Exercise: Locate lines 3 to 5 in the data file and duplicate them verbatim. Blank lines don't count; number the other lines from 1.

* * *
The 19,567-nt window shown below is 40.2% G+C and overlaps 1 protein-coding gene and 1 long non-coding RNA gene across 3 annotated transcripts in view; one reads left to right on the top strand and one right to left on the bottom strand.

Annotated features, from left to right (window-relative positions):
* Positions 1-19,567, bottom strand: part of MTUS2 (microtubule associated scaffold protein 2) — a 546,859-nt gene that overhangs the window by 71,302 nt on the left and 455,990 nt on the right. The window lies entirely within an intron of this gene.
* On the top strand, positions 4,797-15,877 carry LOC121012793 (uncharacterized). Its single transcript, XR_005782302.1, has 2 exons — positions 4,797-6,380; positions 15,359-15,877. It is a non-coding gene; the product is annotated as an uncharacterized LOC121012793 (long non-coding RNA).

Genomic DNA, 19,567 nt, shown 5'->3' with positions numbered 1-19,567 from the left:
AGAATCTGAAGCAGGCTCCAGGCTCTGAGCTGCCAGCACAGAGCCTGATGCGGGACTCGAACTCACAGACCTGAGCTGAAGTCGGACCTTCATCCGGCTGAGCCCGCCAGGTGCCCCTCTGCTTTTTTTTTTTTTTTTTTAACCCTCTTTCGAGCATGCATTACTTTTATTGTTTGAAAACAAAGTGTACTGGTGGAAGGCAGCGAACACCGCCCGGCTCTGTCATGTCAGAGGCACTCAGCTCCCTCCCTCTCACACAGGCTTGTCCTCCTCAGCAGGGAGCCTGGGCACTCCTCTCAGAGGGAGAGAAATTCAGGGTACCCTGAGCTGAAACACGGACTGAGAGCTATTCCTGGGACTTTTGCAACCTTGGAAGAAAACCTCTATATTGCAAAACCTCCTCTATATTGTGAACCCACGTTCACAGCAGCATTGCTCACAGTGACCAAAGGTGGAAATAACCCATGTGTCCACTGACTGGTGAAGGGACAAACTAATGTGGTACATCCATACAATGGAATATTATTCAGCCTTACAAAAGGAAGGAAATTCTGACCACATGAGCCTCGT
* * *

* Positions 1-19,567, bottom strand: part of MTUS2 (microtubule associated scaffold protein 2) — a 546,859-nt gene that overhangs the window by 71,302 nt on the left and 455,990 nt on the right. The window lies entirely within an intron of this gene.
* On the top strand, positions 4,797-15,877 carry LOC121012793 (uncharacterized). Its single transcript, XR_005782302.1, has 2 exons — positions 4,797-6,380; positions 15,359-15,877. It is a non-coding gene; the product is annotated as an uncharacterized LOC121012793 (long non-coding RNA).

Genomic DNA, 19,567 nt, shown 5'->3' with positions numbered 1-19,567 from the left: